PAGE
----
If you have high blood pressure, you can control it. Follow the sensible advice of Oakland physician Joseph D. Young.
Interview by Lynn Mundell
Joseph D. Young, MD, is an Internal Medicine physician based at Kaiser Permanente’s Oakland Medical Center. He’s also The Permanente Medical Group clinical hypertension lead and the featured guest for this month’s Health Talks Online webinar “Get the Lowdown on High Blood Pressure,” slated for Feb. 6 at 12:30 p.m. Dr. Young brings 21 years of treating KP members to the discussion. “Within Northern California, Kaiser Permanente has a history of leading the way in managing our members’ hypertension,” said Dr. Young. “Today, 87 percent of our members who have hypertension have it under control; nationally, only about 50 percent of people with hypertension have it under control.”
Can you give us a quick ‘Blood Pressure 101’?
Blood pressure is just the pressure of blood flowing inside the body’s blood vessels. Normal blood pressure is 139 mm of mercury over 89 mm of mercury or lower. The top number is the pressure when the heart pumps at its peak. The bottom number is the pressure when the heart is relaxing and filling back up with blood. An ideal blood pressure is 119/79 or lower. A top number between 120 and 139 or a bottom number between 80 and 89 is called ‘prehypertension.’
What is high blood pressure?
If your blood pressure is 140/90 or higher, you have high blood pressure, also known as hypertension. As an aside, in a healthy, active person, what might seem like low blood pressure is often normal. In the U.S., 29 percent of the adult population, or roughly 70 million people, has high blood pressure. Being overweight, lack of physical activity, too much salt or alcohol, stress, older age, genetics and family history, and various diseases can all contribute to high blood pressure. The good news is that it is easy to treat high blood pressure with a healthy lifestyle and a number of well-tolerated, once-daily medications.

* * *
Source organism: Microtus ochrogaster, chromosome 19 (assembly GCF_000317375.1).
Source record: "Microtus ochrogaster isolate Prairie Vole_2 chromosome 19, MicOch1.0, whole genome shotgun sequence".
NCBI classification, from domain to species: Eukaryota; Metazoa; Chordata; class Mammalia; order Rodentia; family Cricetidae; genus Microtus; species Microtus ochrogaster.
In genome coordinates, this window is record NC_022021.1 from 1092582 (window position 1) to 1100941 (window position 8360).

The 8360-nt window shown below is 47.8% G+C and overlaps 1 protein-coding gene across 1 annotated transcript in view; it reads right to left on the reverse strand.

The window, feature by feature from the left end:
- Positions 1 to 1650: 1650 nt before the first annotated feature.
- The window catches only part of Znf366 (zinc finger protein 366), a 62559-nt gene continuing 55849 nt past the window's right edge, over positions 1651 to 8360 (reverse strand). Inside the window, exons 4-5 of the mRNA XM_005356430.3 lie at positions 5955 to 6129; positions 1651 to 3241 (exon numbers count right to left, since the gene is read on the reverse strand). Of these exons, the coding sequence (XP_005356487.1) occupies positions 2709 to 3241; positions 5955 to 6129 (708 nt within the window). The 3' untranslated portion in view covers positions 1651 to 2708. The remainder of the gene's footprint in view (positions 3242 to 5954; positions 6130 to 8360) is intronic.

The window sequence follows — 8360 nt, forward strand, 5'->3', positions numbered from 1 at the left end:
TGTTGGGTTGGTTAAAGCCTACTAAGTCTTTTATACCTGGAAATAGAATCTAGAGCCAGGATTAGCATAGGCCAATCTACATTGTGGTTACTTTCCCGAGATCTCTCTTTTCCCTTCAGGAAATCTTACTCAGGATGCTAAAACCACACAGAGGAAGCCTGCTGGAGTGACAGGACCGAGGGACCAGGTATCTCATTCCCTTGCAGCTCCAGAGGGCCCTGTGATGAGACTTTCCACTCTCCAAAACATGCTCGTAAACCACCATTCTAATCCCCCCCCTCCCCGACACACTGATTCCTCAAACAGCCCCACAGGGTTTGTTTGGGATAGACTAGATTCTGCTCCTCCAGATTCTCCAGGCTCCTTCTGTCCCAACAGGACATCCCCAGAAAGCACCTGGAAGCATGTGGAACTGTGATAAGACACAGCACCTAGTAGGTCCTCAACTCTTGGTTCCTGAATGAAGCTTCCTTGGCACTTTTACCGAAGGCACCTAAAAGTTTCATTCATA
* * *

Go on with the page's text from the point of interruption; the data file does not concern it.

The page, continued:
What are the main guidelines for healthy practices that can reduce risk?
Regular physical activity is very important and helps to lower blood pressure. Pick something you enjoy—that will make it easier to stick with it. And it doesn’t have to be fancy. You could just walk briskly at least 150 minutes a week, for example. Limit salt intake, too, because salt causes fluid retention, which increases blood pressure. Many people don’t realize that most salt doesn’t come out of a salt shaker; it’s from processed and restaurant food. So, cook with unprocessed fresh fruits, vegetables, and lean sources of protein at home, and limit how often you eat out to no more than 1 to 2 times a week. Don’t drink too much alcohol. If you smoke, quitting is the most important thing above anything else that you could do for your overall health. Smoking does not raise blood pressure, but smoking combined with high blood pressure or with any other risk factor is especially dangerous.
What is the role of medication with high blood pressure?
Medications are very important for most people with high blood pressure. The medications we’ve used to treat high blood pressure have been around for decades. What has changed is how we use them. Over time we’ve learned that combining medications in low doses works best and causes the fewest side effects. Today, most people with high blood pressure who need medications can control their condition with a once-a-day regimen with minor to no side effects.
Do you have any parting words of advice?
High blood pressure in and of itself is just a number. We care about it because we know if the number is high, there is an increased risk of stroke, heart problems, and kidney problems. Even more important is the fact that we know that lowering blood pressure when it is high greatly reduces those risks. If you have high blood pressure, have it checked regularly and have frequent adjustments made in your treatment regimen until it’s well controlled. If you don’t have a history of high blood pressure, it’s still best to have your blood pressure checked every 2 years.